There's always something quirky to do, so we did it.  A dinner cruise on the River Nile.

Are you plugged in?  Yeah, you?  Yeah, how about you?

With entertainment even.

When it's chilly out.

Sunday, January 5, 2014

Art in the house

Anyone will say that art comes in many forms and in many different degrees of expertise.  From a finger-painting on a fridge to an orchestral symphony, it's all art.

Remember how I said my kids had artistic bones, but they don't show them when it comes to gingerbread houses?  Yeah, that. This week showed a different side.  Jonathon finally dug into his project box and put together the bat house that's been waiting for years.  I'm not even sure Amman has bats.  I know there are bats in Ajloun as we saw them the marshmallow-roasting night, zipping about just on the edge of the light auras, doing their best munching of mosquitoes and other insects.  I enjoy watching bats.  I think they're cool.  I didn't care too much for the red-eyed insane looking bats that would crash in our yard in Togo or dive into the guard shack and try to eat the guard, and then screamed for hours after the guard beat them to the ground with a baton.  Those bats were scary.  The fruit bats, on the other hand, with their massive wings spans and sunset flights of millions against the sky, that was gorgeous.  Every night they would blanket the sky on their way to the mango groves.  I guess the mango farmers weren't too thrilled with that. But even so, I do like bats.  I especially like that the little insectivores eat mosquitoes.  Some of them are kind of cute too.  Like little flying mice.

Where was I?  Oh right, bat house.  Jonathon put one together.  Now to find a place outdoors.  Usually they are placed high in a tree or on the outside of a house or barn.  Maybe we'll just hang on to it until our next post (where ever that may be)?  At least we should wait until summer.  I'm sure whatever bats there may be have high-tailed it out of Amman until after the winter.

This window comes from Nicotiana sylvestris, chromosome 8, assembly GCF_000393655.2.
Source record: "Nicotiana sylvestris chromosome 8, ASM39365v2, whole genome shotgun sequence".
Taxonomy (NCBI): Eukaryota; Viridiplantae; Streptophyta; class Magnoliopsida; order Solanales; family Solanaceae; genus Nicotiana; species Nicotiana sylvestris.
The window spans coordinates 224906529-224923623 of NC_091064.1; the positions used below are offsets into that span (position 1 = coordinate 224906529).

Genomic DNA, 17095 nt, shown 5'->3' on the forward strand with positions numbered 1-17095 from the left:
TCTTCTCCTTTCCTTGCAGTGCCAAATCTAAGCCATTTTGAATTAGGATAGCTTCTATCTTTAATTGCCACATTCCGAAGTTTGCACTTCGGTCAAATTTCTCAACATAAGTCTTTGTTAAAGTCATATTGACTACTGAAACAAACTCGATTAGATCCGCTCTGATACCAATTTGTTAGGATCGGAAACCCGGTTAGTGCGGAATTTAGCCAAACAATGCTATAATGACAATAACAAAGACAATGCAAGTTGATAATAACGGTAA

Now if I can get him back to finish his latch hook and Warhammer characters.  Anyone remember latch hook?  It's a quiet, fine motor project, which is probably why he doesn't touch it for weeks on end.  Jonathon is more a full-body kid when it comes to choosing an activity. Sitting quietly is not his forte and projects that take careful attention and a lot of care take him quite a while to complete. through fits and starts.

Anyway, the bat house is put aside for now and hopefully the latch hook will come out and get done along with the Warhammer characters.  I'm still working on my first knitting project, the blanket that will never ever ever be finished.  Ever.  I remember posting the photo of me working on it at a concert.  At Saunders Middle School.  In Virginia.  Two years ago.  I have an excuse and it's a good one... I only work on knitting during the winter.  So you see, I really only have about 3 months a year I can plug along on it.  It's not my fault, blame the nice Amman weather.